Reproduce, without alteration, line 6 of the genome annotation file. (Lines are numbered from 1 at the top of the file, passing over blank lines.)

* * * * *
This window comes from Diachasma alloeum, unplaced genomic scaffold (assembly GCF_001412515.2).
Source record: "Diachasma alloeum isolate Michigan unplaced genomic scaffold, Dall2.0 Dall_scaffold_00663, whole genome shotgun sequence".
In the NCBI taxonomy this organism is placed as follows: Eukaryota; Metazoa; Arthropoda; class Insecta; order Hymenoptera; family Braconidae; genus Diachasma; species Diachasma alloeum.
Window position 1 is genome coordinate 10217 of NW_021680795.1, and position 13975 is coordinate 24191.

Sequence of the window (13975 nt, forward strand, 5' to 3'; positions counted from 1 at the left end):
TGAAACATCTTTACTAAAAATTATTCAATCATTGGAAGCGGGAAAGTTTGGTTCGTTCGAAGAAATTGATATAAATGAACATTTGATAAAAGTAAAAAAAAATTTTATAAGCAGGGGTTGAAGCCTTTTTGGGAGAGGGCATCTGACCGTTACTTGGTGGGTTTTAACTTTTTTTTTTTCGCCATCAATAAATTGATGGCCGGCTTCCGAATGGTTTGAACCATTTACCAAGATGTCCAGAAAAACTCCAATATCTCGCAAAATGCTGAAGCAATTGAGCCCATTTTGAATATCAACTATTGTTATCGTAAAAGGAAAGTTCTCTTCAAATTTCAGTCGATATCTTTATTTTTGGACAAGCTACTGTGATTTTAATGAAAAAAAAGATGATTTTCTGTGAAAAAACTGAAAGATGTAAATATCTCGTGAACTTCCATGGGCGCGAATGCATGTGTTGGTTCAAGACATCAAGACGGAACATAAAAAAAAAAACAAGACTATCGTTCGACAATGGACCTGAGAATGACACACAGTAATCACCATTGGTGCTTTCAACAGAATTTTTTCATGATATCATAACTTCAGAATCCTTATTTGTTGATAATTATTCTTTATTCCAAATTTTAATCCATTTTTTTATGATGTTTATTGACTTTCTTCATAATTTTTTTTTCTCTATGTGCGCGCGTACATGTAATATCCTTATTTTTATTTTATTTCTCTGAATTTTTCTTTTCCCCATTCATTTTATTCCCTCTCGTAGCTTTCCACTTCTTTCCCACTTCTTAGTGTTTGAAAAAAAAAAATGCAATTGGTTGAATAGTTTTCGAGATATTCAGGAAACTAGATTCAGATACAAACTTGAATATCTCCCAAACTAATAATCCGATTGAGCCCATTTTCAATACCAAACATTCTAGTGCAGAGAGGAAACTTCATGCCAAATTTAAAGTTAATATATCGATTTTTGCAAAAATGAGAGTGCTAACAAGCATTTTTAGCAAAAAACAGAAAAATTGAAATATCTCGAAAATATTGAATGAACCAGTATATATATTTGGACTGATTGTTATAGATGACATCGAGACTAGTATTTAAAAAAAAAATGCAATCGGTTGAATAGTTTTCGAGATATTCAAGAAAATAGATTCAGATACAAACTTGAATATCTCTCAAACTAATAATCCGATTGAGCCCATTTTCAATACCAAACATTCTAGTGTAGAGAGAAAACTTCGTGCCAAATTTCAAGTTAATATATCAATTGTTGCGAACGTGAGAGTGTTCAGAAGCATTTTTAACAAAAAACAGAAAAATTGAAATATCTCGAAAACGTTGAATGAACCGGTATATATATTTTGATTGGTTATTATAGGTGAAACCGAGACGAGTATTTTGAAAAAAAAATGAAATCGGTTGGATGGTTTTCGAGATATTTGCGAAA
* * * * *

TGAAACATCTTTACTAAAAATTATTCAATCATTGGAAGCGGGAAAGTTTGGTTCGTTCGAAGAAATTGATATAAATGAACATTTGATAAAAGTAAAAAAAAATTTTATAAGCAGGGGTTGAAGCCTTTTTGGGAGAGGGCATCTGACCGTTACTTGGTGGGTTTTAACTTTTTTTTTTTCGCCATCAATAAATTGATGGCCGGCTTCCGAATGGTTTGAACCATTTACCAAGATGTCCAGAAAAACTCCAATATCTCGCAAAATGCTGAAGCAATTGAGCCCATTTTGAATATCAACTATTGTTATCGTAAAAGGAAAGTTCTCTTCAAATTTCAGTCGATATCTTTATTTTTGGACAAGCTACTGTGATTTTAATGAAAAAAAAGATGATTTTCTGTGAAAAAACTGAAAGATGTAAATATCTCGTGAACTTCCATGGGCGCGAATGCATGTGTTGGTTCAAGACATCAAGACGGAACATAAAAAAAAAAACAAGACTATCGTTCGACAATGGACCTGAGAATGACACACAGTAATCACCATTGGTGCTTTCAACAGAATTTTTTCATGATATCATAACTTCAGAATCCTTATTTGTTGATAATTATTCTTTATTCCAAATTTTAATCCATTTTTTTATGATGTTTATTGACTTTCTTCATAATTTTTTTTTCTCTATGTGCGCGCGTACATGTAATATCCTTATTTTTATTTTATTTCTCTGAATTTTTCTTTTCCCCATTCATTTTATTCCCTCTCGTAGCTTTCCACTTCTTTCCCACTTCTTAGTGTTTGAAAAAAAAAAATGCAATTGGTTGAATAGTTTTCGAGATATTCAGGAAACTAGATTCAGATACAAACTTGAATATCTCCCAAACTAATAATCCGATTGAGCCCATTTTCAATACCAAACATTCTAGTGCAGAGAGGAAACTTCATGCCAAATTTAAAGTTAATATATCGATTTTTGCAAAAATGAGAGTGCTAACAAGCATTTTTAGCAAAAAACAGAAAAATTGAAATATCTCGAAAATATTGAATGAACCAGTATATATATTTGGACTGATTGTTATAGATGACATCGAGACTAGTATTTAAAAAAAAAATGCAATCGGTTGAATAGTTTTCGAGATATTCAAGAAAATAGATTCAGATACAAACTTGAATATCTCTCAAACTAATAATCCGATTGAGCCCATTTTCAATACCAAACATTCTAGTGTAGAGAGAAAACTTCGTGCCAAATTTCAAGTTAATATATCAATTGTTGCGAACGTGAGAGTGTTCAGAAGCATTTTTAACAAAAAACAGAAAAATTGAAATATCTCGAAAACGTTGAATGAACCGGTATATATATTTTGATTGGTTATTATAGGTGAAACCGAGACGAGTATTTTGAAAAAAAAATGAAATCGGTTGGATGGTTTTCGAGATATTTGCGAAA